Undiscovered for decades, cache of WW2 letters tells story of leadership, character
The 2008 discovery of 1,300 World War II-era letters written by Bryant alumni to members of the Bryant Service Club unleashed a flood of memories and produced a new book that highlights essential Bryant characteristics of character, leadership, ingenuity, and enterprise.
Bryant College Goes to War, published by the University in recognition of its 150th anniversary, was written by Professor Judy Barrett Litoff, Ph.D., a leading authority on the history of American women and World War II. The book features firsthand accounts of wartime as illustrated in thank you letters to the Bryant Service Club.
Founded on March 27, 1942, the student-run club sent cigarettes, candy, cookies, letters, and knitted articles to boost the morale of Bryant alumni stationed in every major theater of war. The club united the student body as never before. By the war’s end, approximately 500 Bryant women and men had received letters and packages from the club, which, in turn, received the letters of thanks. During the war, the letters were posted on bulletin boards for all to read, then found their way into scrapbooks that made the move from Bryant’s East Side campus to Smithfield and were forgotten.
Mary Moroney, director of library services, and a student stumbled upon the scrapbooks while doing research for an unrelated project. “Out of curiosity, the pair perused the pages of aged, crisp letters and realized they were holding something untouched for decades,” the Chronicle of Higher Education wrote in a July 2009 article. Moroney immediately alerted Litoff, who then engaged students in a research project that helped to digitize the entire collection and interview some of the letter writers.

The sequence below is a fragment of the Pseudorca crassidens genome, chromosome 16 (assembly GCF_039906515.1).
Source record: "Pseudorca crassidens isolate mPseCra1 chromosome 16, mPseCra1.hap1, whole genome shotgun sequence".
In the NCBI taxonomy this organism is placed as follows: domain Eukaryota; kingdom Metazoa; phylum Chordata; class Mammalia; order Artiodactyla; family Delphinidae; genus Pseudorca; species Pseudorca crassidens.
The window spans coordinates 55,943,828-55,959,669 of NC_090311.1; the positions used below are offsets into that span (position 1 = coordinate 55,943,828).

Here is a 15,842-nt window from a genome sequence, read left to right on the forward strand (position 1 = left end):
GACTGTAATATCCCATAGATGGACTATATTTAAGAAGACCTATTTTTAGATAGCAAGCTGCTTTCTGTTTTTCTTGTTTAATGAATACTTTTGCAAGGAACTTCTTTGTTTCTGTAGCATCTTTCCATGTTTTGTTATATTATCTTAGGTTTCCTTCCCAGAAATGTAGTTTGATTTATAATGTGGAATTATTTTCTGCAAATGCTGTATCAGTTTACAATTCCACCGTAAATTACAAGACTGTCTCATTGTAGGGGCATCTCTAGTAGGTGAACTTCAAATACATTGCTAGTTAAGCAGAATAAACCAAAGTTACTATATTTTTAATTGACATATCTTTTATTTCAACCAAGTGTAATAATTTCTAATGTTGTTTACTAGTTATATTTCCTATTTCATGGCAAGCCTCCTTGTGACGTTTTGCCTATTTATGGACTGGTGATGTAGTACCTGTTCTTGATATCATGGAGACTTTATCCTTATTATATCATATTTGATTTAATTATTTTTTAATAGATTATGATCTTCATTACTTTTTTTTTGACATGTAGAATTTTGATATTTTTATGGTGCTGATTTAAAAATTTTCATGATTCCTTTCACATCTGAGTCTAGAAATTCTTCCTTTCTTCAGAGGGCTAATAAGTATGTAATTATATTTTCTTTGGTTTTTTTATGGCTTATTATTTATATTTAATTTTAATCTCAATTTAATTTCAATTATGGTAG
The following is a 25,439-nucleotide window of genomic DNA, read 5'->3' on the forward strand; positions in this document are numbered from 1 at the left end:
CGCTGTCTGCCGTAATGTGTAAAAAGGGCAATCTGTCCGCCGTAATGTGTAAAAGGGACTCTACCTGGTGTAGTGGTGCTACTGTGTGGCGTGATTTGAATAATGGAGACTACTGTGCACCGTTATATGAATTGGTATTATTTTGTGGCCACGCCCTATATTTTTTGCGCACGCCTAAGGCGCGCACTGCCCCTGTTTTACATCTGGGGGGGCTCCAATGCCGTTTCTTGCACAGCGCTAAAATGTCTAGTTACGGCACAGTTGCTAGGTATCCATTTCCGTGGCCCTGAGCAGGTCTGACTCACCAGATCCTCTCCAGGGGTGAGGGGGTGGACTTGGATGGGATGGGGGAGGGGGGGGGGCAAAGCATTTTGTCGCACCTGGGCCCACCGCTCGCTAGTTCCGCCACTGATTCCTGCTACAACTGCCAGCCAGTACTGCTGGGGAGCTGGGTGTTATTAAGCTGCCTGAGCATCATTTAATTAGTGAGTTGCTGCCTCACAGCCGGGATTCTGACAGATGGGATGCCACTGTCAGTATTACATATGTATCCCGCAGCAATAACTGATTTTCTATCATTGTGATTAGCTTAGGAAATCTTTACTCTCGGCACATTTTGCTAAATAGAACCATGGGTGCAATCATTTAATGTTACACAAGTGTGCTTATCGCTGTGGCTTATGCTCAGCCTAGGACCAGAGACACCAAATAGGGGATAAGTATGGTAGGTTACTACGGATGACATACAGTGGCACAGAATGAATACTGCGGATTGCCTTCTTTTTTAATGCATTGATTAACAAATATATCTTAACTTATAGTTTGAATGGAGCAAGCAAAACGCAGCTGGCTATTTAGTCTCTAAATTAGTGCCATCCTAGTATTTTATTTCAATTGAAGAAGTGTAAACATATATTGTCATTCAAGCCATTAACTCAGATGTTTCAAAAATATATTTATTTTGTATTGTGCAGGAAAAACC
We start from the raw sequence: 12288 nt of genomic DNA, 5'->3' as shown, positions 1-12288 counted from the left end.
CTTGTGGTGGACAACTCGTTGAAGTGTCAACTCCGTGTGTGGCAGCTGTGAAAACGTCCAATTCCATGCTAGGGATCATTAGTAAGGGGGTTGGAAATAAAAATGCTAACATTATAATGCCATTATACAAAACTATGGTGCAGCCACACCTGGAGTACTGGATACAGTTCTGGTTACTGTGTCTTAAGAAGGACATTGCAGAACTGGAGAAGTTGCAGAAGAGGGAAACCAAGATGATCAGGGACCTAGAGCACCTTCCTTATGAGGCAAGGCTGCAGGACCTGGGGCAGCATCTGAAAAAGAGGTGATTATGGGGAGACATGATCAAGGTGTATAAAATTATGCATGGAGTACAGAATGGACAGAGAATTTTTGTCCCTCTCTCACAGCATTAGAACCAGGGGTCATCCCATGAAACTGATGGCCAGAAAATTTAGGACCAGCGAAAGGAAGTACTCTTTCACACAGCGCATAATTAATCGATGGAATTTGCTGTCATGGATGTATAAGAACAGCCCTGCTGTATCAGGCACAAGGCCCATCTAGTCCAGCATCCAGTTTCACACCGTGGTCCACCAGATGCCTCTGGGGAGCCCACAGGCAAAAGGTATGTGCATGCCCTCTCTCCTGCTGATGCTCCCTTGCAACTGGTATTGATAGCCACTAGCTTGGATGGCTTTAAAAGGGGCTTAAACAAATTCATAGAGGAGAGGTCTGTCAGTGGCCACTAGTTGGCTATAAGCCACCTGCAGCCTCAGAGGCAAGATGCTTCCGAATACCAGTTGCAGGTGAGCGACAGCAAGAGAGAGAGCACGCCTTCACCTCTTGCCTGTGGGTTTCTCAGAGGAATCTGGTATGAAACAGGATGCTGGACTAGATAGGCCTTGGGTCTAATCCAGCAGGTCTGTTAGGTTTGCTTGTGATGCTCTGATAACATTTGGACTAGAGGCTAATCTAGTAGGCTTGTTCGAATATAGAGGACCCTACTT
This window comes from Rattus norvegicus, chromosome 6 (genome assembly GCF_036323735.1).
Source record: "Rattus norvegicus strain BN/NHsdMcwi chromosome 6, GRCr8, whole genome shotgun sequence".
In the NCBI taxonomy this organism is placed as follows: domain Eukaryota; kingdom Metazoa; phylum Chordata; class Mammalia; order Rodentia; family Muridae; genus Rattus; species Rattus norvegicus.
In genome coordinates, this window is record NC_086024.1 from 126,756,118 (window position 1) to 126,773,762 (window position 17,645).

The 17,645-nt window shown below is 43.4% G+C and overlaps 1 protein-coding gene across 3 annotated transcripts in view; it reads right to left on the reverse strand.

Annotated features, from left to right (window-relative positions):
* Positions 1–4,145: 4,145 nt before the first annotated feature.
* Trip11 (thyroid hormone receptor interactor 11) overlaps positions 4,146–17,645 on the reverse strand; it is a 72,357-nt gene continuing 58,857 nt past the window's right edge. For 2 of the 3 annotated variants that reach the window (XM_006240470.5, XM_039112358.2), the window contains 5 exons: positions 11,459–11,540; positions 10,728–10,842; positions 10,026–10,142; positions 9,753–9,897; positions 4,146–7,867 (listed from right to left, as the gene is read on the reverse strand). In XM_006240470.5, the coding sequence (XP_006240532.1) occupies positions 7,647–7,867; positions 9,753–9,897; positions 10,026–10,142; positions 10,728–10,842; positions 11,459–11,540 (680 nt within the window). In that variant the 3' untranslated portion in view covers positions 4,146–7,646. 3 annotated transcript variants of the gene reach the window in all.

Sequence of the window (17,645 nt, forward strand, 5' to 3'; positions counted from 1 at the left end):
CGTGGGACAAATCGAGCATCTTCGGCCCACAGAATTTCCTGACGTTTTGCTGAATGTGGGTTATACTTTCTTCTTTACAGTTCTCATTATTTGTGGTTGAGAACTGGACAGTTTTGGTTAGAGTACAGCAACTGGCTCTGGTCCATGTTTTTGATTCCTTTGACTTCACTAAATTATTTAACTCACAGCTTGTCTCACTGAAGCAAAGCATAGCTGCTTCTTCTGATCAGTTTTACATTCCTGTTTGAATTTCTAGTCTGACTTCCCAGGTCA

Many of the letters are reproduced in the pages of Bryant College Goes to War, which was launched Nov. 20 at an event featuring Litoff, President Ronald K. Machtley, Vice President for Academic Affairs José-Marie Griffiths, and Dean of the College of Arts and Sciences David Lux. Bryant students, including some wearing their Reserve Officers’ Training Corps uniforms, read excerpts from a selection of the letters to an audience that included faculty, staff, and students, as well as family members of the soldiers whose letters were read.